Author Megan Bergman Brings ‘Almost Famous Women’ To Oblong Books
By Nichole Dupont
There is almost no drawl left in Megan Bergman’s voice. The North Carolina native has become almost completely northernized thanks to life on her Vermont farm which she shares with her veterinarian husband, their two young daughters, and a slew of feathered and four-legged critters. Maybe it was those long New England winters that prompted Bergman, who penned “Birds of a Lesser Paradise” a starkly rich collection of short stories that received almost instant accolades, to delve deep for her latest, arguably darker ensemble. “Almost Famous Women,” (Scribner, Jan. 2015) was released this month and is Bergman’s first foray into historical fiction. But it doesn’t feel like fiction at all.
“I’ve been reading this stuff for ten years as an academic and a writer. If it’s out of print and obscure, I’ll read it,” says Bergman in a phone interview from her home state, where her book tour has begun with balmy 40 degree days. “The research really lights up my brain in response. The hardest thing was that I had to give myself permission to write historical fiction. There was so much missing anyway that the imagination takes over.”
Bergman will be at the Oblong Books & Music in Rhinebeck on Sunday to answer any questions — if she can — about the women she has chosen for the collection. And what women they are. The book opens with Violet and Daisy Hilton, conjoined twins well into the twilight years of a life once-filled with Vaudevillian potential. The story is told by Daisy, who implores the reader to “Imagine: you could say nothing, do nothing, eat nothing, touch nothing, love nothing, without the other knowing.”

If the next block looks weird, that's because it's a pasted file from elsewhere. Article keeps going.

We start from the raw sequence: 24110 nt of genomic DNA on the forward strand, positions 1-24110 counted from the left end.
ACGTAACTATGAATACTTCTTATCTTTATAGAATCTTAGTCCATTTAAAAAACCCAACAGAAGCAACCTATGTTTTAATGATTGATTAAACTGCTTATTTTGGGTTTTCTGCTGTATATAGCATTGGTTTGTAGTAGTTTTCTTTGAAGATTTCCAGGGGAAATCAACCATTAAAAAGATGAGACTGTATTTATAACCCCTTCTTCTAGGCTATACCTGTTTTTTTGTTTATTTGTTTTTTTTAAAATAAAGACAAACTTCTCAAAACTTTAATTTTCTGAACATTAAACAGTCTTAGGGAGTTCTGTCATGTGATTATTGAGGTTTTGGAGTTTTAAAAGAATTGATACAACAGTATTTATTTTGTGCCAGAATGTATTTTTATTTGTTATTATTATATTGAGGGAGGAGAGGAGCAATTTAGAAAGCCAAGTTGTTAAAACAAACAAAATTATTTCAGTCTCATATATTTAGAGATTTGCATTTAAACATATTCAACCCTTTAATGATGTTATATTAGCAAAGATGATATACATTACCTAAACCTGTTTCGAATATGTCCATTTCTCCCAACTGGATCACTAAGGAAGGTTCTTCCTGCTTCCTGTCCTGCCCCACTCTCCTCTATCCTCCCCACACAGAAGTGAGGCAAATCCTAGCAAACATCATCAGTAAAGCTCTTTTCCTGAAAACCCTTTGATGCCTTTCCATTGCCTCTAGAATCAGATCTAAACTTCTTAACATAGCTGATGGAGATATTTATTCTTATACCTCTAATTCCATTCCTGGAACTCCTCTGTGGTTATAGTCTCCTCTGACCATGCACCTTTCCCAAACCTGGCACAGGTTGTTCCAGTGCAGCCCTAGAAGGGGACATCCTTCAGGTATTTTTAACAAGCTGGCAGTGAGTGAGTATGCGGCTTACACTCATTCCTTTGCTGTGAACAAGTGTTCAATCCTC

The book’s title hints at the quiet devastation of bad choices, hard times and plain old flawed characteristics that shape and shatter or let go to ground the lives of Dolly Wilde, Tiny Davis, Beryl Markham, Butterfly McQueen, Norma Millay and the others, named and unnamed. None of us are immune, it seems, least of all the talented.
“The ‘almost’ is a qualifier from the beginning. It’s a longing, coming up short. We’re fascinated by characters, even people, who really want something. But it was important to me that this wasn’t ‘Almost Famous White Women’ or ‘Almost Famous Straight Women.’ The fact that they still read as challenging stereotypes in a contemporary setting is significant.”
The stories, which are largely set in the 1920s through the 1940s, flow in a cacophonous timeline of war, solitude, poverty and decrepitude, and are not limited to one continent. From heiress turned boat racer “Joe” Carstairs’ Caribbean paradise to a convent in Northeast Italy where the bastard daughter of Lord Byron is hidden from the world to Steepletop, home of the venerable Edna St. Vincent Millay (and her oddly obsessive sister, Norma), it seems as if no geographical stone is left unturned as these women refuse to bend into the mold that is laid out for them. For all of us, really.
“All of these women are taking risks,” Bergman says. “They are all navigating that strange line between self-actualization and self-sacrifice. Life can be very messy and there’s so many ways to sail this ship of being a woman. I didn’t want to cultivate the pity of the readers. These characters are definitely more interesting than likeable.”
In fact, some of the characters are, at first glance, detestable. What remains of artist Romaine Brooks is presented to us at the very last stages of her physical and mental disintegration. She wants to die. We kind of want her to die, too.
“…Romaine cracks one of her ancient teeth on biscotti. The misery in this world is constant, Romaine says, one liver-spotted hand to her temple.”
But before she dies, before any of them sound off or disappear for good, there is so much to uncover, and so many questions about unconventional lovers, about deciding not to raise their children, about divorce, about cheating death on a motorcycle, about the origins of their madness. In some instances, Bergman gives us that; she gives us the finality we need to move on to the next tale, but not always.